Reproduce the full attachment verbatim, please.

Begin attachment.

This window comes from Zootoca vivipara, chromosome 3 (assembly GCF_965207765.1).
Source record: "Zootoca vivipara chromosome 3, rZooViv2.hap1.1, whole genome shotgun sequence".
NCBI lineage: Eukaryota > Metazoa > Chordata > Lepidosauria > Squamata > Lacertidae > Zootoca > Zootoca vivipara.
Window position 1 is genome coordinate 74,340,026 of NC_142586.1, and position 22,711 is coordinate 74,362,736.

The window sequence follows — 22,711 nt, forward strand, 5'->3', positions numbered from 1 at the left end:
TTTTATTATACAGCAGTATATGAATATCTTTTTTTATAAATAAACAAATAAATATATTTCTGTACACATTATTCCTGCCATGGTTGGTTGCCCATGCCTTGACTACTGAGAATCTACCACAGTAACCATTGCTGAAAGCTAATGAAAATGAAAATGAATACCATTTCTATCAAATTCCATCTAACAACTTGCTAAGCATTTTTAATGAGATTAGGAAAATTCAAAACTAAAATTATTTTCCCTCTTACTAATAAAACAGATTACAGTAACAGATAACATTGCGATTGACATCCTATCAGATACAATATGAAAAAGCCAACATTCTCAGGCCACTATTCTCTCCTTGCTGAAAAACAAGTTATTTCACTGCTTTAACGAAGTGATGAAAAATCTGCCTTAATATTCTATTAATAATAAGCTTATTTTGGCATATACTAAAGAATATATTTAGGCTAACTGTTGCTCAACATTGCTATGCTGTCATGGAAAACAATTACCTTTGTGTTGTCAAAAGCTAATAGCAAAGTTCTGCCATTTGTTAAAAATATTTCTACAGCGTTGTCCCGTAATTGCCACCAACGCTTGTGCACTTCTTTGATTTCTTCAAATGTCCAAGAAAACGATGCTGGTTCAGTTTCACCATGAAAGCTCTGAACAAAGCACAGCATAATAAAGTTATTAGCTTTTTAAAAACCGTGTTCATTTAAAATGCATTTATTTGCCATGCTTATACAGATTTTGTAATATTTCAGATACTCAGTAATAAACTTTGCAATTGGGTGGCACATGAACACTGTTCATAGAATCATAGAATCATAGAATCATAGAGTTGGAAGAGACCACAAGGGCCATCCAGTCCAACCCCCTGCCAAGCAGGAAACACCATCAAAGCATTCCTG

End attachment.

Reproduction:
This window comes from Zootoca vivipara, chromosome 3 (assembly GCF_965207765.1).
Source record: "Zootoca vivipara chromosome 3, rZooViv2.hap1.1, whole genome shotgun sequence".
NCBI lineage: Eukaryota > Metazoa > Chordata > Lepidosauria > Squamata > Lacertidae > Zootoca > Zootoca vivipara.
Window position 1 is genome coordinate 74,340,026 of NC_142586.1, and position 22,711 is coordinate 74,362,736.

The window sequence follows — 22,711 nt, forward strand, 5'->3', positions numbered from 1 at the left end:
TTTTATTATACAGCAGTATATGAATATCTTTTTTTATAAATAAACAAATAAATATATTTCTGTACACATTATTCCTGCCATGGTTGGTTGCCCATGCCTTGACTACTGAGAATCTACCACAGTAACCATTGCTGAAAGCTAATGAAAATGAAAATGAATACCATTTCTATCAAATTCCATCTAACAACTTGCTAAGCATTTTTAATGAGATTAGGAAAATTCAAAACTAAAATTATTTTCCCTCTTACTAATAAAACAGATTACAGTAACAGATAACATTGCGATTGACATCCTATCAGATACAATATGAAAAAGCCAACATTCTCAGGCCACTATTCTCTCCTTGCTGAAAAACAAGTTATTTCACTGCTTTAACGAAGTGATGAAAAATCTGCCTTAATATTCTATTAATAATAAGCTTATTTTGGCATATACTAAAGAATATATTTAGGCTAACTGTTGCTCAACATTGCTATGCTGTCATGGAAAACAATTACCTTTGTGTTGTCAAAAGCTAATAGCAAAGTTCTGCCATTTGTTAAAAATATTTCTACAGCGTTGTCCCGTAATTGCCACCAACGCTTGTGCACTTCTTTGATTTCTTCAAATGTCCAAGAAAACGATGCTGGTTCAGTTTCACCATGAAAGCTCTGAACAAAGCACAGCATAATAAAGTTATTAGCTTTTTAAAAACCGTGTTCATTTAAAATGCATTTATTTGCCATGCTTATACAGATTTTGTAATATTTCAGATACTCAGTAATAAACTTTGCAATTGGGTGGCACATGAACACTGTTCATAGAATCATAGAATCATAGAATCATAGAGTTGGAAGAGACCACAAGGGCCATCCAGTCCAACCCCCTGCCAAGCAGGAAACACCATCAAAGCATTCCTG